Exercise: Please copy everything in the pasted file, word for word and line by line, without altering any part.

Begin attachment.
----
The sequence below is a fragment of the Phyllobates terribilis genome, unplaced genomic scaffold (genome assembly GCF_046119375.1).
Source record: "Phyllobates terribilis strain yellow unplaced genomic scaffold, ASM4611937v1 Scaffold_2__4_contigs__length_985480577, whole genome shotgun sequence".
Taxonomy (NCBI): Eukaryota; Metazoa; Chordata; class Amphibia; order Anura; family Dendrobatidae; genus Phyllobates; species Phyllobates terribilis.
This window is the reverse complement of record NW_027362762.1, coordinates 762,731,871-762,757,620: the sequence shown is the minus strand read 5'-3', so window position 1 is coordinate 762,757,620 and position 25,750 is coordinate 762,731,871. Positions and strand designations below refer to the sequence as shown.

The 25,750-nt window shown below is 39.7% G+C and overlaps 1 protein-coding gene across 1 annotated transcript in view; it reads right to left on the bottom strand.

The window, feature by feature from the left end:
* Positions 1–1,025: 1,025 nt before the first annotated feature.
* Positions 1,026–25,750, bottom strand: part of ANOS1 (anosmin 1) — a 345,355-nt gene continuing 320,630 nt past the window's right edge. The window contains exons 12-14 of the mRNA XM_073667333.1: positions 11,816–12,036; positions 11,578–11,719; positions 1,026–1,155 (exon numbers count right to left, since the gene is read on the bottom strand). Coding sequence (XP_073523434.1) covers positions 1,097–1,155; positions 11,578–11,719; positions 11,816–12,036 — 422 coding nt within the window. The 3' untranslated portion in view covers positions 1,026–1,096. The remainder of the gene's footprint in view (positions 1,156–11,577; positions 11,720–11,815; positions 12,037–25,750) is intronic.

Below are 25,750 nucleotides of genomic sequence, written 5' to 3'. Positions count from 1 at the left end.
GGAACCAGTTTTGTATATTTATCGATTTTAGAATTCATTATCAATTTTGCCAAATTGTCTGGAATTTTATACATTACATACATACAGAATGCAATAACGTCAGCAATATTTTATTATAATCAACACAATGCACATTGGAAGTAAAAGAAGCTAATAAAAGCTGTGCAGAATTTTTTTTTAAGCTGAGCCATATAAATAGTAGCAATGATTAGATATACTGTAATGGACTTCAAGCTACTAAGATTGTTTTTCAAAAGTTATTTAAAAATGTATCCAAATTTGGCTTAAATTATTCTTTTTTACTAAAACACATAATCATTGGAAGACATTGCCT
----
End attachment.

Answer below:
The sequence below is a fragment of the Phyllobates terribilis genome, unplaced genomic scaffold (genome assembly GCF_046119375.1).
Source record: "Phyllobates terribilis strain yellow unplaced genomic scaffold, ASM4611937v1 Scaffold_2__4_contigs__length_985480577, whole genome shotgun sequence".
Taxonomy (NCBI): Eukaryota; Metazoa; Chordata; class Amphibia; order Anura; family Dendrobatidae; genus Phyllobates; species Phyllobates terribilis.
This window is the reverse complement of record NW_027362762.1, coordinates 762,731,871-762,757,620: the sequence shown is the minus strand read 5'-3', so window position 1 is coordinate 762,757,620 and position 25,750 is coordinate 762,731,871. Positions and strand designations below refer to the sequence as shown.

The 25,750-nt window shown below is 39.7% G+C and overlaps 1 protein-coding gene across 1 annotated transcript in view; it reads right to left on the bottom strand.

The window, feature by feature from the left end:
* Positions 1–1,025: 1,025 nt before the first annotated feature.
* Positions 1,026–25,750, bottom strand: part of ANOS1 (anosmin 1) — a 345,355-nt gene continuing 320,630 nt past the window's right edge. The window contains exons 12-14 of the mRNA XM_073667333.1: positions 11,816–12,036; positions 11,578–11,719; positions 1,026–1,155 (exon numbers count right to left, since the gene is read on the bottom strand). Coding sequence (XP_073523434.1) covers positions 1,097–1,155; positions 11,578–11,719; positions 11,816–12,036 — 422 coding nt within the window. The 3' untranslated portion in view covers positions 1,026–1,096. The remainder of the gene's footprint in view (positions 1,156–11,577; positions 11,720–11,815; positions 12,037–25,750) is intronic.

Below are 25,750 nucleotides of genomic sequence, written 5' to 3'. Positions count from 1 at the left end.
GGAACCAGTTTTGTATATTTATCGATTTTAGAATTCATTATCAATTTTGCCAAATTGTCTGGAATTTTATACATTACATACATACAGAATGCAATAACGTCAGCAATATTTTATTATAATCAACACAATGCACATTGGAAGTAAAAGAAGCTAATAAAAGCTGTGCAGAATTTTTTTTTAAGCTGAGCCATATAAATAGTAGCAATGATTAGATATACTGTAATGGACTTCAAGCTACTAAGATTGTTTTTCAAAAGTTATTTAAAAATGTATCCAAATTTGGCTTAAATTATTCTTTTTTACTAAAACACATAATCATTGGAAGACATTGCCT